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Solutions for Chapter 7.3: Systems of Linear Algebraic Equations; Linear Independence, Eigenvalues, Eigenvectors

Elementary Differential Equations and Boundary Value Problems | 10th Edition | ISBN: 9780470458310 | Authors: William E. Boyce

Full solutions for Elementary Differential Equations and Boundary Value Problems | 10th Edition

ISBN: 9780470458310

Elementary Differential Equations and Boundary Value Problems | 10th Edition | ISBN: 9780470458310 | Authors: William E. Boyce

Solutions for Chapter 7.3: Systems of Linear Algebraic Equations; Linear Independence, Eigenvalues, Eigenvectors

Solutions for Chapter 7.3
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Textbook: Elementary Differential Equations and Boundary Value Problems
Edition: 10
Author: William E. Boyce
ISBN: 9780470458310

Elementary Differential Equations and Boundary Value Problems was written by and is associated to the ISBN: 9780470458310. Since 34 problems in chapter 7.3: Systems of Linear Algebraic Equations; Linear Independence, Eigenvalues, Eigenvectors have been answered, more than 16439 students have viewed full step-by-step solutions from this chapter. Chapter 7.3: Systems of Linear Algebraic Equations; Linear Independence, Eigenvalues, Eigenvectors includes 34 full step-by-step solutions. This expansive textbook survival guide covers the following chapters and their solutions. This textbook survival guide was created for the textbook: Elementary Differential Equations and Boundary Value Problems, edition: 10.

Key Math Terms and definitions covered in this textbook
  • Adjacency matrix of a graph.

    Square matrix with aij = 1 when there is an edge from node i to node j; otherwise aij = O. A = AT when edges go both ways (undirected). Adjacency matrix of a graph. Square matrix with aij = 1 when there is an edge from node i to node j; otherwise aij = O. A = AT when edges go both ways (undirected).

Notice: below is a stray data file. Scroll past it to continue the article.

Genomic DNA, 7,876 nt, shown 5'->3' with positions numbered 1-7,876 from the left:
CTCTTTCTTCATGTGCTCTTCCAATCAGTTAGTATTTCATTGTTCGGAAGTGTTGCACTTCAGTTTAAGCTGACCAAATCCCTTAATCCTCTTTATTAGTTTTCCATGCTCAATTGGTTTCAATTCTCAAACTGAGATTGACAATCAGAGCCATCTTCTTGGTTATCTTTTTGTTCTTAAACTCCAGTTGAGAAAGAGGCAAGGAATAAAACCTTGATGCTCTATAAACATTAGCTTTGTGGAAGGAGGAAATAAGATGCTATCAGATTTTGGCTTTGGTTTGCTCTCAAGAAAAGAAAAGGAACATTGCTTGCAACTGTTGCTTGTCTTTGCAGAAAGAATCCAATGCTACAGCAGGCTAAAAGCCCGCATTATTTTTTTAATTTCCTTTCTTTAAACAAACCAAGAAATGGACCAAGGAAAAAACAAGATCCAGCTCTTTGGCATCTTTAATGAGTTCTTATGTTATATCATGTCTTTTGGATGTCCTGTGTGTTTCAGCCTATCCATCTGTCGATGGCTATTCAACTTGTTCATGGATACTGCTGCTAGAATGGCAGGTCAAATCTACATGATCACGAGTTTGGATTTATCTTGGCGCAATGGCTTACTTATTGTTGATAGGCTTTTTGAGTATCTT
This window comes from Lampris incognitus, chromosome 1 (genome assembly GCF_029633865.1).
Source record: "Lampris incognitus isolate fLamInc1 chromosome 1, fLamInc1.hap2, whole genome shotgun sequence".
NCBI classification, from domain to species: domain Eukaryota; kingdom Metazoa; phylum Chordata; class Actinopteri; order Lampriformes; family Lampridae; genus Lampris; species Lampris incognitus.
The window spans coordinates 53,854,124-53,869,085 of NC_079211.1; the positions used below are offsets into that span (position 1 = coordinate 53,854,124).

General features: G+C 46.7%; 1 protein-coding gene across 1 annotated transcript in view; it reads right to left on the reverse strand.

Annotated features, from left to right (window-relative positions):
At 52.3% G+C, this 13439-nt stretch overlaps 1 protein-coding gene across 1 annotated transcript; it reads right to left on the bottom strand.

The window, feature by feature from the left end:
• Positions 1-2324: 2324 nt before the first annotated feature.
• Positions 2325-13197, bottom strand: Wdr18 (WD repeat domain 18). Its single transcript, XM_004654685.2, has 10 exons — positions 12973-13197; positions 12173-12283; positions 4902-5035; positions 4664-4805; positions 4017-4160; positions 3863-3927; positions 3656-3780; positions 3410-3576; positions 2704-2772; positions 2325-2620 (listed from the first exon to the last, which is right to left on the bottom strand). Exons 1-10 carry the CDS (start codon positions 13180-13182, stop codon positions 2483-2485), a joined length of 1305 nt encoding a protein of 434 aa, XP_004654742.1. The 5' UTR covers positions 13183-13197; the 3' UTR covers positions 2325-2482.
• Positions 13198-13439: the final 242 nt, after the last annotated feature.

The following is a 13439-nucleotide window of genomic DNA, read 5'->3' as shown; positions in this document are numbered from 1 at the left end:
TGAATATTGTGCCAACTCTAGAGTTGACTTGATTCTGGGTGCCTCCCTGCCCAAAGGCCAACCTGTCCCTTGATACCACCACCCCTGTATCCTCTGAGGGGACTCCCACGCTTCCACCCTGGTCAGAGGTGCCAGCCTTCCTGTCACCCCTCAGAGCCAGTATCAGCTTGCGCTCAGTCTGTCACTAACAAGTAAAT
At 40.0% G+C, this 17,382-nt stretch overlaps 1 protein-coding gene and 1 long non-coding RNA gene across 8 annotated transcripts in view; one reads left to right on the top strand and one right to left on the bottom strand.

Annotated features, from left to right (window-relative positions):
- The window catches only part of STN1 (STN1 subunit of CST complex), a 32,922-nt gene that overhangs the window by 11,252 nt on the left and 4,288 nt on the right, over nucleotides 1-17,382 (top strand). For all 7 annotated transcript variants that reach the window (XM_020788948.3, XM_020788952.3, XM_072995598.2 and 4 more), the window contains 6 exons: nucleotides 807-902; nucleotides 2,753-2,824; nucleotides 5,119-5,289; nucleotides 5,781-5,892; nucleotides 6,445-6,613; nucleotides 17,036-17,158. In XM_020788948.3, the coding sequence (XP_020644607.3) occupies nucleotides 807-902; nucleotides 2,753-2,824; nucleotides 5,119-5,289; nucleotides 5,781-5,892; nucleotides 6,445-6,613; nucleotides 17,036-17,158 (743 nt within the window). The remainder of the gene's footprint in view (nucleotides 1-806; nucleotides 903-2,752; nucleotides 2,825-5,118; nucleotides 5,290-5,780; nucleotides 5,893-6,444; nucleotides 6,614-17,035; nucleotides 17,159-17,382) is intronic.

• Cayley-Hamilton Theorem.

    peA) = det(A - AI) has peA) = zero matrix.

  • Circulant matrix C.

    Constant diagonals wrap around as in cyclic shift S. Every circulant is Col + CIS + ... + Cn_lSn - l . Cx = convolution c * x. Eigenvectors in F.

  • Commuting matrices AB = BA.

    If diagonalizable, they share n eigenvectors.

  • Covariance matrix:E.

    When random variables Xi have mean = average value = 0, their covariances "'£ ij are the averages of XiX j. With means Xi, the matrix :E = mean of (x - x) (x - x) T is positive (semi)definite; :E is diagonal if the Xi are independent.

  • Cross product u xv in R3:

    Vector perpendicular to u and v, length Ilullllvlll sin el = area of parallelogram, u x v = "determinant" of [i j k; UI U2 U3; VI V2 V3].

  • Cyclic shift

    S. Permutation with S21 = 1, S32 = 1, ... , finally SIn = 1. Its eigenvalues are the nth roots e2lrik/n of 1; eigenvectors are columns of the Fourier matrix F.

  • Diagonal matrix D.

    dij = 0 if i #- j. Block-diagonal: zero outside square blocks Du.

  • Free columns of A.

    Columns without pivots; these are combinations of earlier columns.

  • Gram-Schmidt orthogonalization A = QR.

    Independent columns in A, orthonormal columns in Q. Each column q j of Q is a combination of the first j columns of A (and conversely, so R is upper triangular). Convention: diag(R) > o.

  • Hermitian matrix A H = AT = A.

    Complex analog a j i = aU of a symmetric matrix.

  • Hilbert matrix hilb(n).

    Entries HU = 1/(i + j -1) = Jd X i- 1 xj-1dx. Positive definite but extremely small Amin and large condition number: H is ill-conditioned.

  • Independent vectors VI, .. " vk.

    No combination cl VI + ... + qVk = zero vector unless all ci = O. If the v's are the columns of A, the only solution to Ax = 0 is x = o.

  • Iterative method.

    A sequence of steps intended to approach the desired solution.

  • Multiplicities AM and G M.

    The algebraic multiplicity A M of A is the number of times A appears as a root of det(A - AI) = O. The geometric multiplicity GM is the number of independent eigenvectors for A (= dimension of the eigenspace).

  • Orthogonal subspaces.

    Every v in V is orthogonal to every w in W.

  • Partial pivoting.

    In each column, choose the largest available pivot to control roundoff; all multipliers have leij I < 1. See condition number.

  • Projection matrix P onto subspace S.

    Projection p = P b is the closest point to b in S, error e = b - Pb is perpendicularto S. p 2 = P = pT, eigenvalues are 1 or 0, eigenvectors are in S or S...L. If columns of A = basis for S then P = A (AT A) -1 AT.

  • Pseudoinverse A+ (Moore-Penrose inverse).

    The n by m matrix that "inverts" A from column space back to row space, with N(A+) = N(AT). A+ A and AA+ are the projection matrices onto the row space and column space. Rank(A +) = rank(A).

  • Vector v in Rn.

    Sequence of n real numbers v = (VI, ... , Vn) = point in Rn.

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